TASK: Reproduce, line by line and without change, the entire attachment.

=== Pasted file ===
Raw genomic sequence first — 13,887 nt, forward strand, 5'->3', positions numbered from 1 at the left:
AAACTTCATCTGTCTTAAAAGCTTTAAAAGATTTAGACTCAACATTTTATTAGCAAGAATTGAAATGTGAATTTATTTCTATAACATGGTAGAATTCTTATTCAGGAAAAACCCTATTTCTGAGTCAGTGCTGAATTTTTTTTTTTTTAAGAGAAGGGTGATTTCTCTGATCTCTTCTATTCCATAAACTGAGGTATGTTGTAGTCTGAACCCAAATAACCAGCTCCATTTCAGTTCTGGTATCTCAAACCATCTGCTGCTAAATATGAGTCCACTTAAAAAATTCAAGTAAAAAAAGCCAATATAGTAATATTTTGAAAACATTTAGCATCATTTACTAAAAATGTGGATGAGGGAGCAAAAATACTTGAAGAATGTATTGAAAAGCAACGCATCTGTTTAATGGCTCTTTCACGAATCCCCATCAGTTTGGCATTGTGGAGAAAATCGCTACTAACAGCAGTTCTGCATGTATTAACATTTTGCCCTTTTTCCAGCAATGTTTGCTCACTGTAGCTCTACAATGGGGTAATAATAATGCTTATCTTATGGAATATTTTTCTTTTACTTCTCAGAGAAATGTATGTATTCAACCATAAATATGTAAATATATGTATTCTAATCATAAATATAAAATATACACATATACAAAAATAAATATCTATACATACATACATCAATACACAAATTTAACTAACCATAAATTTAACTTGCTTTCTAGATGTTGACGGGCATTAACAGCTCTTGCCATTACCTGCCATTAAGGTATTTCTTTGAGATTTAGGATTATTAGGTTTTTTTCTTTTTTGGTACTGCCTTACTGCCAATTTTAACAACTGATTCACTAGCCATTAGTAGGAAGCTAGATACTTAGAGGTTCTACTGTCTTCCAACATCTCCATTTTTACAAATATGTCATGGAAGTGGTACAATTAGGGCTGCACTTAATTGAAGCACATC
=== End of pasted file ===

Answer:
Raw genomic sequence first — 13,887 nt, forward strand, 5'->3', positions numbered from 1 at the left:
AAACTTCATCTGTCTTAAAAGCTTTAAAAGATTTAGACTCAACATTTTATTAGCAAGAATTGAAATGTGAATTTATTTCTATAACATGGTAGAATTCTTATTCAGGAAAAACCCTATTTCTGAGTCAGTGCTGAATTTTTTTTTTTTTAAGAGAAGGGTGATTTCTCTGATCTCTTCTATTCCATAAACTGAGGTATGTTGTAGTCTGAACCCAAATAACCAGCTCCATTTCAGTTCTGGTATCTCAAACCATCTGCTGCTAAATATGAGTCCACTTAAAAAATTCAAGTAAAAAAAGCCAATATAGTAATATTTTGAAAACATTTAGCATCATTTACTAAAAATGTGGATGAGGGAGCAAAAATACTTGAAGAATGTATTGAAAAGCAACGCATCTGTTTAATGGCTCTTTCACGAATCCCCATCAGTTTGGCATTGTGGAGAAAATCGCTACTAACAGCAGTTCTGCATGTATTAACATTTTGCCCTTTTTCCAGCAATGTTTGCTCACTGTAGCTCTACAATGGGGTAATAATAATGCTTATCTTATGGAATATTTTTCTTTTACTTCTCAGAGAAATGTATGTATTCAACCATAAATATGTAAATATATGTATTCTAATCATAAATATAAAATATACACATATACAAAAATAAATATCTATACATACATACATCAATACACAAATTTAACTAACCATAAATTTAACTTGCTTTCTAGATGTTGACGGGCATTAACAGCTCTTGCCATTACCTGCCATTAAGGTATTTCTTTGAGATTTAGGATTATTAGGTTTTTTTCTTTTTTGGTACTGCCTTACTGCCAATTTTAACAACTGATTCACTAGCCATTAGTAGGAAGCTAGATACTTAGAGGTTCTACTGTCTTCCAACATCTCCATTTTTACAAATATGTCATGGAAGTGGTACAATTAGGGCTGCACTTAATTGAAGCACATC